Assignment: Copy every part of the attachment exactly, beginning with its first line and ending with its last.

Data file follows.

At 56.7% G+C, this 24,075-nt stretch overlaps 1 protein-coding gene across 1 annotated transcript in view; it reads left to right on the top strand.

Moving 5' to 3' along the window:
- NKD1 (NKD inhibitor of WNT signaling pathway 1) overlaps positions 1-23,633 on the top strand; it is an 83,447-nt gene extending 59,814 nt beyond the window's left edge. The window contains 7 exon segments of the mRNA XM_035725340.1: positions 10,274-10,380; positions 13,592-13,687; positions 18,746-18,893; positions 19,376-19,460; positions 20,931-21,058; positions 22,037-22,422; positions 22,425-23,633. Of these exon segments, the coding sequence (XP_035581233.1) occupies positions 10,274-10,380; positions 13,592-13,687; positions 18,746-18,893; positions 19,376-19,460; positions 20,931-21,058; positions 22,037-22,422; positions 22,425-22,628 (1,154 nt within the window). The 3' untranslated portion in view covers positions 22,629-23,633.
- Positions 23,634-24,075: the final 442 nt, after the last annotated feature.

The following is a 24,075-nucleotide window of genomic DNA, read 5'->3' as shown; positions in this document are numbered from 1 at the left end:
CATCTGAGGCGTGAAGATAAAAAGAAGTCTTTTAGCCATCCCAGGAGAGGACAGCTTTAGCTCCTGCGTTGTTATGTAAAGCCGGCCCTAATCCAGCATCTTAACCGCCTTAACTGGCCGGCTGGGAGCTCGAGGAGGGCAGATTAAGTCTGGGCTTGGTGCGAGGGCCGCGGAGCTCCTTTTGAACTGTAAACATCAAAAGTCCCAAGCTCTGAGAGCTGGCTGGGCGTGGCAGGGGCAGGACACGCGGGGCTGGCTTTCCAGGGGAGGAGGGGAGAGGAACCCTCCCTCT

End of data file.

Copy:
At 56.7% G+C, this 24,075-nt stretch overlaps 1 protein-coding gene across 1 annotated transcript in view; it reads left to right on the top strand.

Moving 5' to 3' along the window:
- NKD1 (NKD inhibitor of WNT signaling pathway 1) overlaps positions 1-23,633 on the top strand; it is an 83,447-nt gene extending 59,814 nt beyond the window's left edge. The window contains 7 exon segments of the mRNA XM_035725340.1: positions 10,274-10,380; positions 13,592-13,687; positions 18,746-18,893; positions 19,376-19,460; positions 20,931-21,058; positions 22,037-22,422; positions 22,425-23,633. Of these exon segments, the coding sequence (XP_035581233.1) occupies positions 10,274-10,380; positions 13,592-13,687; positions 18,746-18,893; positions 19,376-19,460; positions 20,931-21,058; positions 22,037-22,422; positions 22,425-22,628 (1,154 nt within the window). The 3' untranslated portion in view covers positions 22,629-23,633.
- Positions 23,634-24,075: the final 442 nt, after the last annotated feature.

The following is a 24,075-nucleotide window of genomic DNA, read 5'->3' as shown; positions in this document are numbered from 1 at the left end:
CATCTGAGGCGTGAAGATAAAAAGAAGTCTTTTAGCCATCCCAGGAGAGGACAGCTTTAGCTCCTGCGTTGTTATGTAAAGCCGGCCCTAATCCAGCATCTTAACCGCCTTAACTGGCCGGCTGGGAGCTCGAGGAGGGCAGATTAAGTCTGGGCTTGGTGCGAGGGCCGCGGAGCTCCTTTTGAACTGTAAACATCAAAAGTCCCAAGCTCTGAGAGCTGGCTGGGCGTGGCAGGGGCAGGACACGCGGGGCTGGCTTTCCAGGGGAGGAGGGGAGAGGAACCCTCCCTCT